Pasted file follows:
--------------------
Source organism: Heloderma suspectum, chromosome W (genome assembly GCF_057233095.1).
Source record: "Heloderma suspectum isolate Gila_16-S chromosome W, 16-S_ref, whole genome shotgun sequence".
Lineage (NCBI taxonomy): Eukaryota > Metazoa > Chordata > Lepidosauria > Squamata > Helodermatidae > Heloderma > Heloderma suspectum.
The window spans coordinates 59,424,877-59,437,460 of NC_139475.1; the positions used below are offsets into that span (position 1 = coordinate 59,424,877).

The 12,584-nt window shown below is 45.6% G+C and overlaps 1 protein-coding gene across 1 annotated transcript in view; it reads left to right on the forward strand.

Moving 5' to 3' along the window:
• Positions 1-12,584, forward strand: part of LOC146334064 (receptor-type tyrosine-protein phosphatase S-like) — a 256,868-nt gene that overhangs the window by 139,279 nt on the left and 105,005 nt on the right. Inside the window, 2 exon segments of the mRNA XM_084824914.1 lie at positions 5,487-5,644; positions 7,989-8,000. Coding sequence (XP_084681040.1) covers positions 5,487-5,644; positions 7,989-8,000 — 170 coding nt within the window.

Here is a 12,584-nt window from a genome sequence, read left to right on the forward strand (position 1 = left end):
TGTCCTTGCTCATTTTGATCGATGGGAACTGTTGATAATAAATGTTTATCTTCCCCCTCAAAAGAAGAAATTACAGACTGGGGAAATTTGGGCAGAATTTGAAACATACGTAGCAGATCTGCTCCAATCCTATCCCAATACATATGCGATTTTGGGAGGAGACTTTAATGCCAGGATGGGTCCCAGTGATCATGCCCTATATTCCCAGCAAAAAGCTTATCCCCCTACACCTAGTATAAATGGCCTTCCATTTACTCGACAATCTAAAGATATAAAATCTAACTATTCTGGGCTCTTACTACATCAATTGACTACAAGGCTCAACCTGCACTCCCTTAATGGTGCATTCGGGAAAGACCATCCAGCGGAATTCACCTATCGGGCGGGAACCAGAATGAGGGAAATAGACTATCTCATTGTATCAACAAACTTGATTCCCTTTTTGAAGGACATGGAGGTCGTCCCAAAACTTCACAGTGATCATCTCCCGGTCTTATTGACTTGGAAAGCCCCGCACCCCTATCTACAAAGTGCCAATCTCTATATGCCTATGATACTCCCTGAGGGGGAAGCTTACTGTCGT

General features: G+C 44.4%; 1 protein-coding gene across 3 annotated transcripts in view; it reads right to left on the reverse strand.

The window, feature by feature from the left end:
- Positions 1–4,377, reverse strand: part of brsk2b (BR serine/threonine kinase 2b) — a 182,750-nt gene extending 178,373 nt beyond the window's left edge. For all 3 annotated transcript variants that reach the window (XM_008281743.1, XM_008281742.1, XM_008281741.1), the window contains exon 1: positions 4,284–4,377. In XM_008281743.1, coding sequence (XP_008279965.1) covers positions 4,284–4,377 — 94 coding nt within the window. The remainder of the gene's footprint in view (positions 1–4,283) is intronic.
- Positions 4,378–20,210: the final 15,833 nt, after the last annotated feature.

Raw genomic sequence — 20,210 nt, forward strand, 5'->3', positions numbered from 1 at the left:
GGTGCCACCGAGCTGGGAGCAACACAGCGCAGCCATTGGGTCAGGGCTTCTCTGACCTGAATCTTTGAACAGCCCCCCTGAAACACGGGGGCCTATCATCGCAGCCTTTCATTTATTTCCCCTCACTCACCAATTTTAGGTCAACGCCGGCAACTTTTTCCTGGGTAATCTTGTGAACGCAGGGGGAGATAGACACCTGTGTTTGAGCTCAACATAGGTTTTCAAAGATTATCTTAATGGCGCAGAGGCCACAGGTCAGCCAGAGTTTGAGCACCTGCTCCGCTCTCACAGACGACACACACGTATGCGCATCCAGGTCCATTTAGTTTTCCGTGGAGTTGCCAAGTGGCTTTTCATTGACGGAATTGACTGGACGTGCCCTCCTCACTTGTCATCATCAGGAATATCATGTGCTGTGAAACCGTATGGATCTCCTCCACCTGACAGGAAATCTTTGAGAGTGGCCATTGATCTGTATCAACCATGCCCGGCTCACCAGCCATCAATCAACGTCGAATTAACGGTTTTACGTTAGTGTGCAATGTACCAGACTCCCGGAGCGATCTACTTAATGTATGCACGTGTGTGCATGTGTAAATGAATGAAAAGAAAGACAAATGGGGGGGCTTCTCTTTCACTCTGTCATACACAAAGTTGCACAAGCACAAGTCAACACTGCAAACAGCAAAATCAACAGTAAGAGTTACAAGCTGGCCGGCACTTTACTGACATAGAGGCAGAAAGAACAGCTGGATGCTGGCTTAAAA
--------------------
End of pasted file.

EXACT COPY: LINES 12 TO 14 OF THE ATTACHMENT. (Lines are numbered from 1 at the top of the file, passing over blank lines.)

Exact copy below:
- Positions 1–4,377, reverse strand: part of brsk2b (BR serine/threonine kinase 2b) — a 182,750-nt gene extending 178,373 nt beyond the window's left edge. For all 3 annotated transcript variants that reach the window (XM_008281743.1, XM_008281742.1, XM_008281741.1), the window contains exon 1: positions 4,284–4,377. In XM_008281743.1, coding sequence (XP_008279965.1) covers positions 4,284–4,377 — 94 coding nt within the window. The remainder of the gene's footprint in view (positions 1–4,283) is intronic.
- Positions 4,378–20,210: the final 15,833 nt, after the last annotated feature.

Raw genomic sequence — 20,210 nt, forward strand, 5'->3', positions numbered from 1 at the left: